Paving the way for an initial public offering (IPO), Tuticorin-based Tamilnad Mercantile Bank (TMB) will hold its pending annual general meetings (AGMs) on January 29, 2016. The six pending AGMs are being hold as the Madras High Court recently vacated the stay on the same.
Once the AGMs are held, the bank would be in a position to take a decision on the proposal to hit the capital market through an IPO.
The TMB’s management, dominated by the Nadar community, was restrained from holding the AGMs by the court, acting on a writ petition by a shareholder regarding the ownership tussle between groups of the community and some foreign investors.
The 87th AGM of the bank was held on January 6, 2010 and the 88th AGM was scheduled to be held on June 6, 2011. However, the high court had ordered injunction in 2011 on the same.
“The Madras High Court by order November 26, 2015 vacated the said order of injunction and directed the bank to convene and hold all the six AGMs on a single day within 70 days from the date of the order of the high court. The bank is taking all the necessary steps to complete the process of convening the said meetings and hold the same on January, 29, 2016 and transact the business slated therein,” TMB said.
TMB has been in the news ever since Ramesh Vangal-led foreign investor group bought out shares of the bank to take control of the lender in 2007. Vangal was the promoter of the Bangalore-based Katra group.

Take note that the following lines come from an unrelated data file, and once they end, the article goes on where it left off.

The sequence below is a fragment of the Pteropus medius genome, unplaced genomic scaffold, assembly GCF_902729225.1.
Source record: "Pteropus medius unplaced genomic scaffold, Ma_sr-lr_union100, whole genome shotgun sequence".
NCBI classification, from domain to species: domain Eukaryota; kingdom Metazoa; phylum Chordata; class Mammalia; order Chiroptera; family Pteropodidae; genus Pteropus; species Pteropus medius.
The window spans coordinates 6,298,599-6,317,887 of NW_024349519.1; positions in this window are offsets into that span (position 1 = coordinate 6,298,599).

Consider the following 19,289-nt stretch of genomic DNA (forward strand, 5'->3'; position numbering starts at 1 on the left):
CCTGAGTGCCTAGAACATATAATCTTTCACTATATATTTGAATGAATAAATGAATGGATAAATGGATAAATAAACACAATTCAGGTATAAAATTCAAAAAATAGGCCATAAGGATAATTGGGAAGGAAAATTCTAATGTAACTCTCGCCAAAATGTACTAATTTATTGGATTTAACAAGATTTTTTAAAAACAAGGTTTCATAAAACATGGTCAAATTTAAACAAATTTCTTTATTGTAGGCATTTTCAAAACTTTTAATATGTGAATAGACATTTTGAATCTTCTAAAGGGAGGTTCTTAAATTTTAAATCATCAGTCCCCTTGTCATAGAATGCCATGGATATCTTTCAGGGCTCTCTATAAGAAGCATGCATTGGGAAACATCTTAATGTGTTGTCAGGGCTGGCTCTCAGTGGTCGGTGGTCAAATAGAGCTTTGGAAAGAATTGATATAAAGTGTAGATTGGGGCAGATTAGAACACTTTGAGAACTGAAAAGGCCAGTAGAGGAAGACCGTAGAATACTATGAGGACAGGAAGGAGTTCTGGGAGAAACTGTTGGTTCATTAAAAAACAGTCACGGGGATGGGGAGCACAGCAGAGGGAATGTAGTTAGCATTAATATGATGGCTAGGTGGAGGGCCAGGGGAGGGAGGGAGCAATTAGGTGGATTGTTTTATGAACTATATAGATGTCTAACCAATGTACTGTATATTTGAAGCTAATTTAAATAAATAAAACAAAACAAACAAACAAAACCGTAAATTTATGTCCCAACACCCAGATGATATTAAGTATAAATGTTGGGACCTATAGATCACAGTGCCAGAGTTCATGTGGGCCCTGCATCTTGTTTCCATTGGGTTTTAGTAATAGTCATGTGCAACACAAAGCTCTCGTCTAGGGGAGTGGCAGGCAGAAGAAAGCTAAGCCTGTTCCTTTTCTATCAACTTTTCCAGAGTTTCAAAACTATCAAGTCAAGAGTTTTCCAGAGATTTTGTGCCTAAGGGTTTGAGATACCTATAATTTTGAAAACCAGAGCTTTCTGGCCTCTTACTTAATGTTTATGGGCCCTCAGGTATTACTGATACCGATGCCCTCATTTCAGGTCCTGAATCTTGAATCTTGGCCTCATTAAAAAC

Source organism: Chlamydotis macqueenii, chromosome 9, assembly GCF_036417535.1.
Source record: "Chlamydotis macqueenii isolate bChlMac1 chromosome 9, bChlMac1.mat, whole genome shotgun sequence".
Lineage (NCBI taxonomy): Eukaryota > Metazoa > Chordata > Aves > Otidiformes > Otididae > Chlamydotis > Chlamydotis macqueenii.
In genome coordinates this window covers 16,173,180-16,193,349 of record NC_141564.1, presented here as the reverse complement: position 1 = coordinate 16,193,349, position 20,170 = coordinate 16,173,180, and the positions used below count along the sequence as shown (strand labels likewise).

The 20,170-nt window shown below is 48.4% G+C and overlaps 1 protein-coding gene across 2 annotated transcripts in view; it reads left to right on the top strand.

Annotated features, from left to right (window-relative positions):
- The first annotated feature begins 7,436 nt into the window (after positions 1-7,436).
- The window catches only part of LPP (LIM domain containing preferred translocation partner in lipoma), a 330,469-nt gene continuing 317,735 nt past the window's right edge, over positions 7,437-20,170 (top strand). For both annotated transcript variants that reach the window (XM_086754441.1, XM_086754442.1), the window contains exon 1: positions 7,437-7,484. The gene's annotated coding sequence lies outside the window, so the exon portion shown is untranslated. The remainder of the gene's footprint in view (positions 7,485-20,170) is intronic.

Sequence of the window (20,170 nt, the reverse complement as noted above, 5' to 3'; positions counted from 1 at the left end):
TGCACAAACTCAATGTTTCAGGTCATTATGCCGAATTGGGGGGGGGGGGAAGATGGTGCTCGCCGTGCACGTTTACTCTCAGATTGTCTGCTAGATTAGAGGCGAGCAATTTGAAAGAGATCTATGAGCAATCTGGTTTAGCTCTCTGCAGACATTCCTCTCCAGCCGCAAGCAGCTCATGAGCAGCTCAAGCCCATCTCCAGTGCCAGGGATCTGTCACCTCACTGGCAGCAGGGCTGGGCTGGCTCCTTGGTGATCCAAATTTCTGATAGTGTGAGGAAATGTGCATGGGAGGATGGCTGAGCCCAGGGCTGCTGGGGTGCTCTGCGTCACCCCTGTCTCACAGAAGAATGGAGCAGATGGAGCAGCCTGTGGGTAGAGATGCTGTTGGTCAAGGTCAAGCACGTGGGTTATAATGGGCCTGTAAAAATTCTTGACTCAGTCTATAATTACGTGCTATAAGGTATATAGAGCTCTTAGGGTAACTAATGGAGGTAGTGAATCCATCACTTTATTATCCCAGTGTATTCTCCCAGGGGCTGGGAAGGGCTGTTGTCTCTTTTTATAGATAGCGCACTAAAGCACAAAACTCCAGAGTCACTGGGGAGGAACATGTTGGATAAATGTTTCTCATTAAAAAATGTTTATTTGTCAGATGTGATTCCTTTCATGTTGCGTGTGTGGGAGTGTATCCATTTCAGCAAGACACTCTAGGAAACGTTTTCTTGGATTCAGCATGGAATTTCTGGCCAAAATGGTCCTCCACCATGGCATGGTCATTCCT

The bank’s problems actually started in 1994 when a factional feud within the Nadars led to two shareholder groups selling their 25% stake to the Ruias of Essar. Subsequently, the Ruias raised their stake to 67% with an eye on management control. However, in view of RBI’s objection to an industrial group holding a stake in a community-led bank, the Ruias decided to rethink their plan.
When it was known that the Nadars didn’t have the money for the buyback, businessman C Sivasankaran stepped in on behalf of the community and bought Essar’s stake. The serial investor’s plan was to sell the shares back to the Nadars for a premium.
For nearly 10 years, the Nadars struggled to pay him and in 2007, Sivasankaran sold the share to a clutch of FIIs, sparking a string of protests and legal battles at the bank.
In 2007, a group of foreign investors led by Vangal bought out the 24.93% holding of the Sterling group, promoted by C Sivasankaran, for Rs 186 crore. The investors were Vangal/Katra Holdings (10,364 shares, 3.64%), Rajat Gupta (14,080, 4.95%) Ravi S Trehan (2845, 1%), Kamehameha Mauritius (2025, 0.71%), Cuna Group Mauritius 2025, 0.71%), FI InvestmentsMauritius (5399, 1.90%), Swiss Re Investors (10124, 3.56%), Gokul Patnaik (10589, 3.72%) and Vector Program (13455, 4.73%).
Even though faced with boardroom tussle, TMB has reported a healthy growth. It has been taking steps to include corporate customers for its lending portfolio.